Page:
Stress levels in dogs tied to dispositions

Charlie Brown, a spaniel, loses focus under pressure in study.

If you’re hyper by nature, stress can sometimes send you over the edge. But if you’re known for being laid-back, stress often offers that extra edge.

It appears the same thing happens with dogs, a new study suggests.

The study, published on July 14 in Animal Cognition, found that a little extra stress and stimulation makes hyper dogs crack under pressure but gives mellow dogs an edge.

Researchers were from the University of Pennsylvania, Duke University, and the University of Arizona.  

In a series of experiments, the researchers challenged dogs to retrieve a meat jerky treat from a person standing behind a clear plastic barrier. To get it right, the dogs had to resist the impulse to try to take the shortest path to reach the treat—which would only cause them to whack into the barrier and bump their heads against the plastic—and instead walk around the barrier to one of the open sides.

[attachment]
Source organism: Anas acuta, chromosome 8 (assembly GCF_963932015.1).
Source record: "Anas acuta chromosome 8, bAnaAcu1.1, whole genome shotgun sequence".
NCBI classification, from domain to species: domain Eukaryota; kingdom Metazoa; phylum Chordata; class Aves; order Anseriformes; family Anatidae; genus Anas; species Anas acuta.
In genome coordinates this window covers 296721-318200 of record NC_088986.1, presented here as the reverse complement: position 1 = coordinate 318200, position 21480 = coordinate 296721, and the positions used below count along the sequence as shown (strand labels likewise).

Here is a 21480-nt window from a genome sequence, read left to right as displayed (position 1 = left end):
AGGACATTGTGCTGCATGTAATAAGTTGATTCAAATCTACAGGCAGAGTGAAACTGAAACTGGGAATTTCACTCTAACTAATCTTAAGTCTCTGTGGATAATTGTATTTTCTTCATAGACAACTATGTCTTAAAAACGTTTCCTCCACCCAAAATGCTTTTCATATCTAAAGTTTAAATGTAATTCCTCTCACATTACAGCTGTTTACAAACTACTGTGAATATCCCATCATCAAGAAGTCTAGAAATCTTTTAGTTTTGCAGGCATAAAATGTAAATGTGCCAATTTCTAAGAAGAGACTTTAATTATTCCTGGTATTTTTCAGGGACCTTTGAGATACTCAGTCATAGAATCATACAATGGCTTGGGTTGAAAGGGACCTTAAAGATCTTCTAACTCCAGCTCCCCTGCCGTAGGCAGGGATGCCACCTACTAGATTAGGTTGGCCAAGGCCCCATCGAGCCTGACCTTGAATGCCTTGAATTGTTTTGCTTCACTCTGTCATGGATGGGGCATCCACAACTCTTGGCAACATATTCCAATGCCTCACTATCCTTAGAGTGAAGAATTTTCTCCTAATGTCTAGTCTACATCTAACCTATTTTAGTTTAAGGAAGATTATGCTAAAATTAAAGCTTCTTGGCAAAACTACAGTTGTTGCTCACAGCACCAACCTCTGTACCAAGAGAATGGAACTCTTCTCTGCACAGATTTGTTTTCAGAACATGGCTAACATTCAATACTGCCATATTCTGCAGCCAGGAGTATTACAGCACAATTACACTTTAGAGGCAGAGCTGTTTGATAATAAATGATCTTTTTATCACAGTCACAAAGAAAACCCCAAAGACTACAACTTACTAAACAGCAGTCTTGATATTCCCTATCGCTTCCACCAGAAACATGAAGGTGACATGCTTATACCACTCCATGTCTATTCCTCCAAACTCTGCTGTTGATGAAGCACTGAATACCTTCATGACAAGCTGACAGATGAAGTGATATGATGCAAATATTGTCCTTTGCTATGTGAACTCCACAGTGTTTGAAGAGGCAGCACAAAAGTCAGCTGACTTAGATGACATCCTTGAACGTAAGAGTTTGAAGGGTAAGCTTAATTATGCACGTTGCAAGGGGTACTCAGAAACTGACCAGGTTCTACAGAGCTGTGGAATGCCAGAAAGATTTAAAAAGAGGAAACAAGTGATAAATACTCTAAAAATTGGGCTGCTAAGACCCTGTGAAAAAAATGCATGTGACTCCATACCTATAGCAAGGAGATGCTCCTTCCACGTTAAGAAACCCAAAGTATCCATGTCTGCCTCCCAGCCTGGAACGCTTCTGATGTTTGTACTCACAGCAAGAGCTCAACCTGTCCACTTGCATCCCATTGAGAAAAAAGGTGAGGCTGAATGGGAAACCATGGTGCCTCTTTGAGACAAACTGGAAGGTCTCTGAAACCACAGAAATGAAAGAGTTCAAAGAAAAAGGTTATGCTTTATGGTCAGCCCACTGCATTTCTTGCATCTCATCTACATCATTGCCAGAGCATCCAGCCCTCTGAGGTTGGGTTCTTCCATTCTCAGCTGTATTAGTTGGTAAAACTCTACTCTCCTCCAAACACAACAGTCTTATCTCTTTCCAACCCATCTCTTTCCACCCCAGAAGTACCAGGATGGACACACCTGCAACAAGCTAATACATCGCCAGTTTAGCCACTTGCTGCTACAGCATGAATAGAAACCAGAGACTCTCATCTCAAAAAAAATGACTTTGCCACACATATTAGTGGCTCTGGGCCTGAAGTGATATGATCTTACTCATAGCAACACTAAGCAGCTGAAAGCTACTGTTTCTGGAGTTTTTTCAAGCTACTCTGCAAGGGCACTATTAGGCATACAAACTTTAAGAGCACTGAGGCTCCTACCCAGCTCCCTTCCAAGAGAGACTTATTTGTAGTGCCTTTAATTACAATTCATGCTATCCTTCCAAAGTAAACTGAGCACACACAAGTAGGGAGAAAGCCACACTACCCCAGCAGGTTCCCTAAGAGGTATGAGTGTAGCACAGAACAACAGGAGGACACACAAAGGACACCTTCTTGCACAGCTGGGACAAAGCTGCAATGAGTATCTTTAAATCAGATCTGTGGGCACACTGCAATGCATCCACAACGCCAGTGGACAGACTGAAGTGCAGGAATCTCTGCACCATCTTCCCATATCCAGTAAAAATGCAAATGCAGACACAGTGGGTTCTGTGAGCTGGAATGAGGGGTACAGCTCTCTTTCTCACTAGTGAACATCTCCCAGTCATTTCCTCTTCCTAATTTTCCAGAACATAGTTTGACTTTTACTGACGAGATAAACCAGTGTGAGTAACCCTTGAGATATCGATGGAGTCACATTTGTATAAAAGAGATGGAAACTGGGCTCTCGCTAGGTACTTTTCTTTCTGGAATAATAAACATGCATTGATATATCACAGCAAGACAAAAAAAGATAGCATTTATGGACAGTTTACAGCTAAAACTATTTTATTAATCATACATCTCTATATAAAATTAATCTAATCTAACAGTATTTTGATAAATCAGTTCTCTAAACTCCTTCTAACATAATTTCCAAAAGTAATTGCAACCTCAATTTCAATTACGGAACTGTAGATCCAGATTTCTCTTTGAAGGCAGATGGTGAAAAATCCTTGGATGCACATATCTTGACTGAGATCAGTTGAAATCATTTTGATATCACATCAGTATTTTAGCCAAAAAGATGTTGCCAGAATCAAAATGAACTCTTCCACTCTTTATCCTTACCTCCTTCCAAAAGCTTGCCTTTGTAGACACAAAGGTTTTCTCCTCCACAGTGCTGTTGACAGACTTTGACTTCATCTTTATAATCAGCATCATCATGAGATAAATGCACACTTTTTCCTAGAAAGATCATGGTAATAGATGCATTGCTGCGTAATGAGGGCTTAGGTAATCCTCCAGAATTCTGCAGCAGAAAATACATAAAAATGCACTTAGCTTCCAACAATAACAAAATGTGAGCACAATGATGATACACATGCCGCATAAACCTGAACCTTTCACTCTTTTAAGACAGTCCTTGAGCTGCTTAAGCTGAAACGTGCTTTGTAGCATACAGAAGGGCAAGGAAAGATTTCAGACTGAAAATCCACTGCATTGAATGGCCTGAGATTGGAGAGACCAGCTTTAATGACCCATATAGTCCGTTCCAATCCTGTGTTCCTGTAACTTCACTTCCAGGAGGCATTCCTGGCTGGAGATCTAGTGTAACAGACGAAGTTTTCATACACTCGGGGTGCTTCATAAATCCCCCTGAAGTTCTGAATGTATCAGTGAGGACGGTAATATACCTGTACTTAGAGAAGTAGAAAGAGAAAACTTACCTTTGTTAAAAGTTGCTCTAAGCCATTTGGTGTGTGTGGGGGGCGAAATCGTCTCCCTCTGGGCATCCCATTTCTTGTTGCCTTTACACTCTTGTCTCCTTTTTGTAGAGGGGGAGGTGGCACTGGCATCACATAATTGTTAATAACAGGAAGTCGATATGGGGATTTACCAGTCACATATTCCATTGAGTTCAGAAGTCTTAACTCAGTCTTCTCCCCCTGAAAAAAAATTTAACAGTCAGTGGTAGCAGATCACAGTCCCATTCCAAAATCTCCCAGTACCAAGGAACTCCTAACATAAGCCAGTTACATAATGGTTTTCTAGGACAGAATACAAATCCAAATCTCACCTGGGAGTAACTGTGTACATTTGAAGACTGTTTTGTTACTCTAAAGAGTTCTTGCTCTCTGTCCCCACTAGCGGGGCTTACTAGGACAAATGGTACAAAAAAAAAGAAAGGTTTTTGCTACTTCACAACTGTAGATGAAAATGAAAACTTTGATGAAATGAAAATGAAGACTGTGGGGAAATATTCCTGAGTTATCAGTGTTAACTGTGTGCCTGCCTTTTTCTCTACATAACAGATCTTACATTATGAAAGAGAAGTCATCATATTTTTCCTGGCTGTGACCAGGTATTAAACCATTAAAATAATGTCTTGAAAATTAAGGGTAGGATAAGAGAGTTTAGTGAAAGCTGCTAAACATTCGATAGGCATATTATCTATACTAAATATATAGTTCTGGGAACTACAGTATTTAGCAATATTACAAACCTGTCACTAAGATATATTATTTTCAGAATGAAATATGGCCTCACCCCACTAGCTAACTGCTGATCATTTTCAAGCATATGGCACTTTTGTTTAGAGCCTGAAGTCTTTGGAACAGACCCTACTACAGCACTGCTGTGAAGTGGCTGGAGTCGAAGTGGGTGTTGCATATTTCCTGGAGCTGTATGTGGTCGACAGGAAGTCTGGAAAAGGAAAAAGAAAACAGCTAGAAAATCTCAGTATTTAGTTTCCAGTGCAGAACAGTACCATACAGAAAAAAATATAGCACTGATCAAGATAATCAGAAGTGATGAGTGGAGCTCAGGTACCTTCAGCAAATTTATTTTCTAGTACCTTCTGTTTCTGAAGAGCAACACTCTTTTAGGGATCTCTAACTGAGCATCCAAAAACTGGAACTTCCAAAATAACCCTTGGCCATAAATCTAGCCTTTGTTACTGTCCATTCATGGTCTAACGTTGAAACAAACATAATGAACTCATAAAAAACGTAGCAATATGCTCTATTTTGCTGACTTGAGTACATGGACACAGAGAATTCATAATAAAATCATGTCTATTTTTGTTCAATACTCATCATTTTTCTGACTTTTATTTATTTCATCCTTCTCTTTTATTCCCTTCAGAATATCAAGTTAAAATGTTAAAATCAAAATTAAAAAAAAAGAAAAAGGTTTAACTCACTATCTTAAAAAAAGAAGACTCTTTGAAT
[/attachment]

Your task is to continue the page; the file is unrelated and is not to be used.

In one set of trials, an experimenter stood behind the barrier holding a treat and called the dog’s name in a calm, flat voice. In another set of trials, the experimenter enthusiastically waved the treat in the air and used an urgent, excited voice. (See the YouTube video above.)

The researchers studied video recordings of each dog (3 pet dogs and 76 service dogs) and estimated their baseline temperament in terms of tail wags per minute.

“The service dogs were generally more cool in the face of stress or distraction, whereas the pet dogs tended to be more excitable and high-strung,” researcher Emily E. Bray, MA, said.

Both groups of dogs were able to solve the puzzle. But the optimal amount of stress and stimulation depended on each dog’s disposition.

For the dogs that were naturally calm and laid-back—measured by how quickly they wagged their tails—increasing the level of excitement and urgency boosted their ability to stay on task and get the treat.

For excitable dogs, the pattern was reversed. Increasing the level of stimulation only made them take longer.

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